The side skirts. Thicker and with the brackets integral to the skirt itself. While not very accurate from a modeling standpoint, from a gaming standpoint this decision makes perfect sense. I won't attach these till after priming and the first layer of dark yellow is applied.

The turret skirting, the integral brackets are very obvious here

The Rubicon Models kit, just needs prep work to be done to be ready for painting. I see gaps and pieces of sprue that I missed during the assembly.

And from here I move on to finishing up the Warlord Games kit.

This part of the build was interrupted by a variety of factors so its not quite as comprehensive as the Rubicon kit picture wise.

There are still a lot of parts on the frame just for the skirts!

The Warlord Games kit, just needs prep work to be done to be ready for painting. I see gaps and pieces of sprue that I missed during the assembly.

After all of that I thought a round of side by side pictures might be helpful before I launch into my opinions on these kits.

Both kits are a bit featureless from the back. I think the Rubicon model has a better engine deck.

There is more detail on the right side of the Warlord Games kit than the Rubicon. Although I'm not sure I have seen that particular engine filter before. I'll have to hit my research books!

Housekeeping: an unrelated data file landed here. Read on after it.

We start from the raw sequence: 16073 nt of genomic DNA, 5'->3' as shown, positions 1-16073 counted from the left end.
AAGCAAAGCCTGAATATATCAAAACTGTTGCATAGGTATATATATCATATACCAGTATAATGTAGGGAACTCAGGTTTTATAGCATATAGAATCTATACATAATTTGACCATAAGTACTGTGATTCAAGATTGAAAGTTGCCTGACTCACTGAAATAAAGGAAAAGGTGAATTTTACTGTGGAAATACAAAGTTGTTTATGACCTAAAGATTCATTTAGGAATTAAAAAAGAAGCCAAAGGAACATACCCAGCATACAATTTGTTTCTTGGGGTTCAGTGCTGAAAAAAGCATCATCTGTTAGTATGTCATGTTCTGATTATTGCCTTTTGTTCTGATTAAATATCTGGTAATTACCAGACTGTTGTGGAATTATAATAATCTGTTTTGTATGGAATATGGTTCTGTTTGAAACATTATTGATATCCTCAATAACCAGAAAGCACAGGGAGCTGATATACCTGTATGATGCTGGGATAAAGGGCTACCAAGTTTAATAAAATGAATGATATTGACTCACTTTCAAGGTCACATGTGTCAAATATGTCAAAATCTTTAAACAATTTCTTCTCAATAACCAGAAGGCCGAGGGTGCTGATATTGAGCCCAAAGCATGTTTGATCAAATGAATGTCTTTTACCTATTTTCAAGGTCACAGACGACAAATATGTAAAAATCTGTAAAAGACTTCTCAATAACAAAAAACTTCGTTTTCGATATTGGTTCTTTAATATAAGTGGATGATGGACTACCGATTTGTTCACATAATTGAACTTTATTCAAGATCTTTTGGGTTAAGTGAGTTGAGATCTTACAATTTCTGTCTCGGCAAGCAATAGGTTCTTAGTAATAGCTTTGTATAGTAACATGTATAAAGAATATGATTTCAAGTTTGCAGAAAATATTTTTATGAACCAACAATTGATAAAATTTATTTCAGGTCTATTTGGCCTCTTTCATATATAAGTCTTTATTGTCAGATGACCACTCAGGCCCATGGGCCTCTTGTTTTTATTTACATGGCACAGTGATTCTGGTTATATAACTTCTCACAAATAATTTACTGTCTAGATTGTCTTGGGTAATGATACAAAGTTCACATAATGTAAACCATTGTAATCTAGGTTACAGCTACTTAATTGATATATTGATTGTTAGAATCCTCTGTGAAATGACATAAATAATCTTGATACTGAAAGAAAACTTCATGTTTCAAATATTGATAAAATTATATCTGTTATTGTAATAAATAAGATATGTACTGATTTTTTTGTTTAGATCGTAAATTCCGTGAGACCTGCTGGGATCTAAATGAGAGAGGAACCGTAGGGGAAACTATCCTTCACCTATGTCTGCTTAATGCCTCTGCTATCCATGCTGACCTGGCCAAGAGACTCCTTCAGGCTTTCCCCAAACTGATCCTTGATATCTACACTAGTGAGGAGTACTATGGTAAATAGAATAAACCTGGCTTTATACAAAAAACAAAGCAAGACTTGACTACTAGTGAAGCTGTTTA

From the front, the vehicles are much more comparable detail wise. 

The driver's side. The levels of detail are about the same from this angle.

There you have it. I felt a bit rushed on these, so I'm sorry to say these builds are not my best work. They are going to take a little extra prep to get them ready for paint because of that. Patience is a virtue, I should have practiced that.

It was interesting to see the different approaches to making these kits by the manufacturers. The Rubicon Models kit went with a thicker plastic for the hull and turrets and a construction technique that is almost unique with the two piece hull. This model is going to hold up to the rigors of the gaming table much better. They did take some shortcuts in detail which bother me, in particular the awful side hatches on the turret and the lack of a locator pins for the headlights.

The Warlord Games kit has sharper detail and a bit more of it as found in the extra detail parts that come with the kit. It even has both antennas, however, I'm not sure how many of these actually managed to keep both antennas, I almost think this one is a command tank, but I need to hit my books again to be sure. Like the Rubicon kit though there are a few instances where some locator pins would have been very nice, or at least some indents in the hull or turret. Notably both antennas require a little quess work as to their proper location as do some of the extra details. The kit is definitely from a thinner plastic and while it makes an excellent display piece, it may not hold up to the rigors for the gaming table as well as the Rubicon Kit.

While I didn't put the skirts together, the Rubicon skirts are definitely designed to be handled. Three pieces and you are ready to go. The Warlord Games kit is much more of a model in this respect requiring you to attach all the brackets and then add the skirts, I'm going to guess that you are going to see some breakage from regular use.